Originally Posted by chef2sail
I am not sure if I understand you but anyway what you say makes no sense. I don't know if you used to navigate at night without a plotter and if you would do so I don't understand what is your doubt. As I hope you know navigation without a plotter use triangulation and azimuths to find your position in a chart.
At night many times you simply lack references to get a good fix and even navigation lights on the shore can be difficult to sort out from the middle of other lights and that could on coastal navigation make things difficult if you have to avoid some rocks or any other obstacles. Sometimes the precision you could get sometimes regarding your position was rather poor and I am talking about several miles. That could make things dangerous and therefore it would be better to wait for day light.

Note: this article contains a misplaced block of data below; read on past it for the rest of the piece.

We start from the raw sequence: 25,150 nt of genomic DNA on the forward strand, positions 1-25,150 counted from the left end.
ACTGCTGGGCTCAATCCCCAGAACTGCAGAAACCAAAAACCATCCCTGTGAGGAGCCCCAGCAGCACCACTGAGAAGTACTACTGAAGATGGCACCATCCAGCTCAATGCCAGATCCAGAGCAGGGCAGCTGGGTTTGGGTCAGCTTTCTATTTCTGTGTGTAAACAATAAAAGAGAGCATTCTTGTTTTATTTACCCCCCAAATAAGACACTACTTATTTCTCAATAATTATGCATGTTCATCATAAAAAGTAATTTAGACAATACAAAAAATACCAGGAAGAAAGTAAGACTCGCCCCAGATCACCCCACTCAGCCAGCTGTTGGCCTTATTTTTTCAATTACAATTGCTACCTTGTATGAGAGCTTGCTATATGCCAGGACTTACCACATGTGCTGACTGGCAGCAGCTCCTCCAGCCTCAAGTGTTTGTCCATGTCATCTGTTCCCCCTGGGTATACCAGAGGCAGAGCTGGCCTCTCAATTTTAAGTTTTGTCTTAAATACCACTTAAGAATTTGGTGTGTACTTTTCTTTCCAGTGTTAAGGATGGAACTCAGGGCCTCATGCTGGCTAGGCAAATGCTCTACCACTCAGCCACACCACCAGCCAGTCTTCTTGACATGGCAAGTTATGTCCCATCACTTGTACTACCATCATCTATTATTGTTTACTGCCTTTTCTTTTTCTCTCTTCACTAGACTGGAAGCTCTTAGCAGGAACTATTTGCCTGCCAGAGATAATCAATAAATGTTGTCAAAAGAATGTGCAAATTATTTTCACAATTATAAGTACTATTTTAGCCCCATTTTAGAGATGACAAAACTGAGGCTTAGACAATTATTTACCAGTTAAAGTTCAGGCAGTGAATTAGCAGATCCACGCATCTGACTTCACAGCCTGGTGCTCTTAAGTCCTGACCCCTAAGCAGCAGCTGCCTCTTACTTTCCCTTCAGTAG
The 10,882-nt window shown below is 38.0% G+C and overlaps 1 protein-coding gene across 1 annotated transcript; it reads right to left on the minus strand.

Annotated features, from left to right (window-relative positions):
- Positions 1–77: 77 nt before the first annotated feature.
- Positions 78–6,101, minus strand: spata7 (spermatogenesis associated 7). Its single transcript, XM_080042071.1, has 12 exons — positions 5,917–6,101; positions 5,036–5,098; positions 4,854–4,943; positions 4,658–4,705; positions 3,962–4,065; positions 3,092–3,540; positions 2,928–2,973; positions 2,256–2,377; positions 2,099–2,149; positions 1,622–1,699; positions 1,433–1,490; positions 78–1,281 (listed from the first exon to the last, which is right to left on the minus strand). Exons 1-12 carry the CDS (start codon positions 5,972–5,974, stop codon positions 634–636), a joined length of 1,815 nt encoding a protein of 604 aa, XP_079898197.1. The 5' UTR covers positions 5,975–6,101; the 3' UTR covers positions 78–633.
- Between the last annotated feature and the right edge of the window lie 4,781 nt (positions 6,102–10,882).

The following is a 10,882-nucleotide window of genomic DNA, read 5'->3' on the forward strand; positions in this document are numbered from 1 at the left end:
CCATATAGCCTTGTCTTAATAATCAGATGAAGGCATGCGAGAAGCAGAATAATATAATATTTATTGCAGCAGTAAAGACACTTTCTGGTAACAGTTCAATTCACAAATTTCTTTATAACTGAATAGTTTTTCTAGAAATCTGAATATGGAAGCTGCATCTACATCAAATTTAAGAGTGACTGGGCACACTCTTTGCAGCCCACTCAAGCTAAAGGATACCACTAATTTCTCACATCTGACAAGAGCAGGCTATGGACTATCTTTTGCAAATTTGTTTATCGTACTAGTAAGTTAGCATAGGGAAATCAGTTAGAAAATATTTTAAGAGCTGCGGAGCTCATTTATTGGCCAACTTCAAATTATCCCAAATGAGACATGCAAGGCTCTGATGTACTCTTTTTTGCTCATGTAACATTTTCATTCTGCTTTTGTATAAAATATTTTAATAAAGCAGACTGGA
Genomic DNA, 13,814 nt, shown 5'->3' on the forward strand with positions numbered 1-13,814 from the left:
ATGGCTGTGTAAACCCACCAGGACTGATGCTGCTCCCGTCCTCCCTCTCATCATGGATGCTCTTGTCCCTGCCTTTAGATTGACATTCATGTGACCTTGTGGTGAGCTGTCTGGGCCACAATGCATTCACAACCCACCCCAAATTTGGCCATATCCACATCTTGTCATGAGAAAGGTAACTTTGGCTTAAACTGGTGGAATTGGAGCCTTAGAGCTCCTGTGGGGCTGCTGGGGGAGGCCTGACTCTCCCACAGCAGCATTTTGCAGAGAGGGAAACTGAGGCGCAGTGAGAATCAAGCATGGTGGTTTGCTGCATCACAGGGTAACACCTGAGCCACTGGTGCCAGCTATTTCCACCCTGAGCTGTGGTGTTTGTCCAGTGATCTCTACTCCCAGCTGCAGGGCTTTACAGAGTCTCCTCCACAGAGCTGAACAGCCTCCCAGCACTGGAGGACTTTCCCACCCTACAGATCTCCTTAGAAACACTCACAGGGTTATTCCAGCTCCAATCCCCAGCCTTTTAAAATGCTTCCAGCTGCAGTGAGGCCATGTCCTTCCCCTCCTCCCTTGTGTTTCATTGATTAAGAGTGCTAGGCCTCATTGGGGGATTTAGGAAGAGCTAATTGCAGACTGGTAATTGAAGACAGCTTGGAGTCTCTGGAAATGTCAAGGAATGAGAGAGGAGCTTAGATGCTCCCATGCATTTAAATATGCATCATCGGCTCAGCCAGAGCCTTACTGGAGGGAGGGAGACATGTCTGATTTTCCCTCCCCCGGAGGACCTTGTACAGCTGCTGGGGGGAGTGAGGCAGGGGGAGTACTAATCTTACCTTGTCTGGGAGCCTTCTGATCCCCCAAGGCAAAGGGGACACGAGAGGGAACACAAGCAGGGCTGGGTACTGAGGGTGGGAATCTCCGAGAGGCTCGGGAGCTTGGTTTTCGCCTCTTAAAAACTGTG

With a plotter sometimes you get an error (that is due not to the GPS imprecision put mostly to different chart projections systems that not always are a match to the one used in the chart on the plotter) but is never an error superior to a mile and most of the time is an error not superior to 300m. If you can navigate giving always a berth of more than one mile regarding your position on the plotter regarding any obstacle (rocks) you will not have any problem. Off course that does not dispense the corroboration of the plotter information by the information given by the different navigation lights.
So yes, today with a plotter I can do with a sufficient safety margin night navigation that without a plotter (given the bigger incertitude) I would not have attempted.
I am really baffled that you cannot understand this. Do you sail and cruise at night?